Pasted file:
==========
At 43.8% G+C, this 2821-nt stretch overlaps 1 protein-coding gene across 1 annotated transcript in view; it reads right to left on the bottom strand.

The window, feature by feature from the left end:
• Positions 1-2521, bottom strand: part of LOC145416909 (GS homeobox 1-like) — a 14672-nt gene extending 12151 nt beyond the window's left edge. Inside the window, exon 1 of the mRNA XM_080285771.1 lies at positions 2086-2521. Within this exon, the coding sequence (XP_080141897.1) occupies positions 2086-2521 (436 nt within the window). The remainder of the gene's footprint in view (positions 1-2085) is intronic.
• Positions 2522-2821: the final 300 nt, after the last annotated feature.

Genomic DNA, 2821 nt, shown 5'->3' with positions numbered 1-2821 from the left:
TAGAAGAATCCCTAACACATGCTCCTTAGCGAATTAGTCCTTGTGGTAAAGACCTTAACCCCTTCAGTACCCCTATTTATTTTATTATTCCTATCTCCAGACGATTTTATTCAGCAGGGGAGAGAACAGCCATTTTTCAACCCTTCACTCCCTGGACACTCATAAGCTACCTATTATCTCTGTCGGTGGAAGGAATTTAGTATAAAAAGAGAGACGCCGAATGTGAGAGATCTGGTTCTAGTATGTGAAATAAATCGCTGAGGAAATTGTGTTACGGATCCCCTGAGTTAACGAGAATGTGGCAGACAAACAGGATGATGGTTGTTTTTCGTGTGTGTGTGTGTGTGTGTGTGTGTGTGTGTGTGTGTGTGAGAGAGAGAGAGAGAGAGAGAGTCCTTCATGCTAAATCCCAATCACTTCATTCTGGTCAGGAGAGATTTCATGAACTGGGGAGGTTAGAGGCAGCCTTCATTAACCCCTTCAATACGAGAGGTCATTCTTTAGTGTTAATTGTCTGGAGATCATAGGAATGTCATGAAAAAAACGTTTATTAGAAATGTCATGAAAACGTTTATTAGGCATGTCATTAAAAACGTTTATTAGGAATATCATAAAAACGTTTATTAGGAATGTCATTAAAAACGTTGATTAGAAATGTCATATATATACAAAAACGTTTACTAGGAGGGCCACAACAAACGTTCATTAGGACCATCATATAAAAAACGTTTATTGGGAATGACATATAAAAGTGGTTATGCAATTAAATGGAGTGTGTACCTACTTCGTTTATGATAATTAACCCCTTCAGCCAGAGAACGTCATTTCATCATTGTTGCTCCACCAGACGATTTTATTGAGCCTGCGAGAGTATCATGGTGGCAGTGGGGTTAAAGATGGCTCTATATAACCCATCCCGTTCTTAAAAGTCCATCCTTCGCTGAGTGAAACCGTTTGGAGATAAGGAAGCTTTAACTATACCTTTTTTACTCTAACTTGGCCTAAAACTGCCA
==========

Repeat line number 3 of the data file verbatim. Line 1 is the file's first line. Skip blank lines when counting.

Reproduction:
• Positions 1-2521, bottom strand: part of LOC145416909 (GS homeobox 1-like) — a 14672-nt gene extending 12151 nt beyond the window's left edge. Inside the window, exon 1 of the mRNA XM_080285771.1 lies at positions 2086-2521. Within this exon, the coding sequence (XP_080141897.1) occupies positions 2086-2521 (436 nt within the window). The remainder of the gene's footprint in view (positions 1-2085) is intronic.